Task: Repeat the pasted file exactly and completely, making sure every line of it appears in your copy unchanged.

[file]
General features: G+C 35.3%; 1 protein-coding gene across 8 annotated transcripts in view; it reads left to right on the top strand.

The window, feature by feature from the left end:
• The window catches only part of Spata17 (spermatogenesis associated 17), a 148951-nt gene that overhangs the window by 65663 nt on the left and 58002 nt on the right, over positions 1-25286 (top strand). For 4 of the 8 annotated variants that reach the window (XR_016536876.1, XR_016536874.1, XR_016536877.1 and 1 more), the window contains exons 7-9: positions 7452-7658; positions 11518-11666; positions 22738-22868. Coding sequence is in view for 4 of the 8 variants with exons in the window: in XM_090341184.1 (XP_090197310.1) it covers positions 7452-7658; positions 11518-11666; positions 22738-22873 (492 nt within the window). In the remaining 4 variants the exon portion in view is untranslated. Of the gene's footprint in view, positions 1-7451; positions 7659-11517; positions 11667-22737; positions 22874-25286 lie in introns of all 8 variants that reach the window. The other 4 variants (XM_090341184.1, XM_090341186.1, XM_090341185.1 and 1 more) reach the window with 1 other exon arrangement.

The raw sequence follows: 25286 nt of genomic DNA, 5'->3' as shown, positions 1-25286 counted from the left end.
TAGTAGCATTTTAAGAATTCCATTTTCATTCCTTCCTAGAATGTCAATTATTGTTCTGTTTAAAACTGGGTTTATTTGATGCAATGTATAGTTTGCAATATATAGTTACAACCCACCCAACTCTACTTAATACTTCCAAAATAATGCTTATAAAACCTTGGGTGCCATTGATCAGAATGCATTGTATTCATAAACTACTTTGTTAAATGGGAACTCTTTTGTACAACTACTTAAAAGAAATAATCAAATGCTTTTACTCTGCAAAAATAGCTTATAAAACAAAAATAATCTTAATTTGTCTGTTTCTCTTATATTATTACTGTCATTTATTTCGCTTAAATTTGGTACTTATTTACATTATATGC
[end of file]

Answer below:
General features: G+C 35.3%; 1 protein-coding gene across 8 annotated transcripts in view; it reads left to right on the top strand.

The window, feature by feature from the left end:
• The window catches only part of Spata17 (spermatogenesis associated 17), a 148951-nt gene that overhangs the window by 65663 nt on the left and 58002 nt on the right, over positions 1-25286 (top strand). For 4 of the 8 annotated variants that reach the window (XR_016536876.1, XR_016536874.1, XR_016536877.1 and 1 more), the window contains exons 7-9: positions 7452-7658; positions 11518-11666; positions 22738-22868. Coding sequence is in view for 4 of the 8 variants with exons in the window: in XM_090341184.1 (XP_090197310.1) it covers positions 7452-7658; positions 11518-11666; positions 22738-22873 (492 nt within the window). In the remaining 4 variants the exon portion in view is untranslated. Of the gene's footprint in view, positions 1-7451; positions 7659-11517; positions 11667-22737; positions 22874-25286 lie in introns of all 8 variants that reach the window. The other 4 variants (XM_090341184.1, XM_090341186.1, XM_090341185.1 and 1 more) reach the window with 1 other exon arrangement.

The raw sequence follows: 25286 nt of genomic DNA, 5'->3' as shown, positions 1-25286 counted from the left end.
TAGTAGCATTTTAAGAATTCCATTTTCATTCCTTCCTAGAATGTCAATTATTGTTCTGTTTAAAACTGGGTTTATTTGATGCAATGTATAGTTTGCAATATATAGTTACAACCCACCCAACTCTACTTAATACTTCCAAAATAATGCTTATAAAACCTTGGGTGCCATTGATCAGAATGCATTGTATTCATAAACTACTTTGTTAAATGGGAACTCTTTTGTACAACTACTTAAAAGAAATAATCAAATGCTTTTACTCTGCAAAAATAGCTTATAAAACAAAAATAATCTTAATTTGTCTGTTTCTCTTATATTATTACTGTCATTTATTTCGCTTAAATTTGGTACTTATTTACATTATATGC